The Stereotypical Matter Of Love In Plato's Symposium

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In Western literature, the author Plato presents a book called the Symposium. In his book a number of speeches are given by Athenians from Greece, in particular Diotima, Alciabides, Pausanias, Eryxamachus, Aristophones, and Agathon. In the Symposium the speeches that are given are based on the philosopical matter of love, what it means for the Athenians that each say their speeches, and converse amongst each other about the matter. The story begins with an introductory dialogue where a man named Apollodorus encounters a man named Glaucon who asks Apollodorus about the gathering that took place in Agathon’s house. Apollodorus tells the man that Aristodemus, a good friend of his was the one who told him the story about the gathering and the speeches that were given at the gathering. So Apollodorus agrees to tell the story on behalf of Aristodemus and when he was invited by Socrates to go to a gathering at Agathon’s house and so the story follows. At the gathering, people arrive and begin to have dinner, converse, and drink. A guest of Agathon, Eryximachus who is a physician from Athens speaks and starts talking about the hymns and the god of love and how he finds it absurd how people don’t write…show more content…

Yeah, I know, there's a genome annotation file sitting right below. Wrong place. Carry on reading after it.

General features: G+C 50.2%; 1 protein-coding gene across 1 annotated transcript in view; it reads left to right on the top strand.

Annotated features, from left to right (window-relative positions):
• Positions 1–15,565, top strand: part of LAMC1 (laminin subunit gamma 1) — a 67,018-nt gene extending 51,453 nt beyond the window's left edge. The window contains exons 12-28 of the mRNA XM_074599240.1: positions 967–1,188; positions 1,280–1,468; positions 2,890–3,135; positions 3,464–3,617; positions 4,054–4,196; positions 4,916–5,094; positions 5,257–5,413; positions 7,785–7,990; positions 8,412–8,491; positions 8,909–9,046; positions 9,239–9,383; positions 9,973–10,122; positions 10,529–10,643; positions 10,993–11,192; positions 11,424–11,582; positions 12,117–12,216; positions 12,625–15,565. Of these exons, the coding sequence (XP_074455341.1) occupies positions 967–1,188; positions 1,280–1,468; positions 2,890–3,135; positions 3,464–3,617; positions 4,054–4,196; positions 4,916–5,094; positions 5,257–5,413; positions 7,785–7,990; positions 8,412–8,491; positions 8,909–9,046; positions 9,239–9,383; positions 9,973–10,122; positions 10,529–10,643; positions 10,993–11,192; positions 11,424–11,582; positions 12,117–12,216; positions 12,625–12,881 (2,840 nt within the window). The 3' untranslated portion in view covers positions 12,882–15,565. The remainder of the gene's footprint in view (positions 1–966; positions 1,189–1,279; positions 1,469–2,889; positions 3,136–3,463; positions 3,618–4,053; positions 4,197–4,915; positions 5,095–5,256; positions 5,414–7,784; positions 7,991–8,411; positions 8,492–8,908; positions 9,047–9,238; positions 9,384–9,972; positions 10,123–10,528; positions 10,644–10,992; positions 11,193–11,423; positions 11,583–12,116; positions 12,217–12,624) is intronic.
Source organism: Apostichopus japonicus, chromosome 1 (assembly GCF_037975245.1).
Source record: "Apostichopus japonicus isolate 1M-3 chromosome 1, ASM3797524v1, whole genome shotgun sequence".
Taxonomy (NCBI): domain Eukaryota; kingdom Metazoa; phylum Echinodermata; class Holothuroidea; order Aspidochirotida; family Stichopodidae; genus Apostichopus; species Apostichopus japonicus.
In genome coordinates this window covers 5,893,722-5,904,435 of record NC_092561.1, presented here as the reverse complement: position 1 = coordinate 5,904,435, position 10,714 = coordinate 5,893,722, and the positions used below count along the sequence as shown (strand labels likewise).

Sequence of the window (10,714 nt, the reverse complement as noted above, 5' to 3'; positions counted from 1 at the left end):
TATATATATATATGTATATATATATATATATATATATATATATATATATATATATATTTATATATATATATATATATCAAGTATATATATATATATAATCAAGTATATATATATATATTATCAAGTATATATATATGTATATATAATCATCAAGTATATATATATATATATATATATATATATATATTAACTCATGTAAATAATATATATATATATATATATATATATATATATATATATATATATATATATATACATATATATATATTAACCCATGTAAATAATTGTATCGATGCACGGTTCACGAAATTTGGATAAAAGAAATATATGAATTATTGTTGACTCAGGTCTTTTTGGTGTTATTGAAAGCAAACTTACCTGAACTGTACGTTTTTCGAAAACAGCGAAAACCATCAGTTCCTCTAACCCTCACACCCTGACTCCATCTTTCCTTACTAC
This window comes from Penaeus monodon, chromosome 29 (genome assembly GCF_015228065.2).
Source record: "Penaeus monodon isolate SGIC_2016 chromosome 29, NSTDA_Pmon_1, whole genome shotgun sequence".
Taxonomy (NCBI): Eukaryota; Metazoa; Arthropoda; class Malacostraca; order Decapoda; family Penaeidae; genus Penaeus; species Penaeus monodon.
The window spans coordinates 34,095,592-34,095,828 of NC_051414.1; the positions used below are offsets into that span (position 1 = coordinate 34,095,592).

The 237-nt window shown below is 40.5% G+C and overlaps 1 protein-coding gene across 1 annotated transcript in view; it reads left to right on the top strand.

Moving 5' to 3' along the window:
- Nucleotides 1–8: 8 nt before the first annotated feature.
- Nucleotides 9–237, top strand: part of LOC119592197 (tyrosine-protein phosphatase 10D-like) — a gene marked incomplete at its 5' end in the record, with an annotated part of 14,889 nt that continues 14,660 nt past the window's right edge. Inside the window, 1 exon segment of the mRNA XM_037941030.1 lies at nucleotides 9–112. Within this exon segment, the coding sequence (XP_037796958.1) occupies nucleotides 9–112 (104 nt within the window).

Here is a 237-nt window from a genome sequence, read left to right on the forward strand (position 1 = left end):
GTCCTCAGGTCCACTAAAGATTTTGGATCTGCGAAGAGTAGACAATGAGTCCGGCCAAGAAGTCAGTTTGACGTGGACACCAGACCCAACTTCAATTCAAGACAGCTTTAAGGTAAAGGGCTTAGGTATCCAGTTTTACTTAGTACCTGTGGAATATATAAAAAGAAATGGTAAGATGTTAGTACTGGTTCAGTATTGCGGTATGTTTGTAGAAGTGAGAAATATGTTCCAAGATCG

Eryximachus being the medicine doctor explains that he doesn’t agree with Pausanias speech ans explains that the love of god is what leads medicine and that when some things don’t come together in peace and harmony then they do not work out. He uses the comparison of medicine and love and how they find the means of being in harmony. Plato writes, “ Medicine, therefore, is guided everywhere by the god of Love…”(21). Eryximachus further compares it to other things like the seasons, and music. He believes that with love there should be an agreeement and harmony between love and that it is a powerful feeling when those two things come together in perfect and balanced

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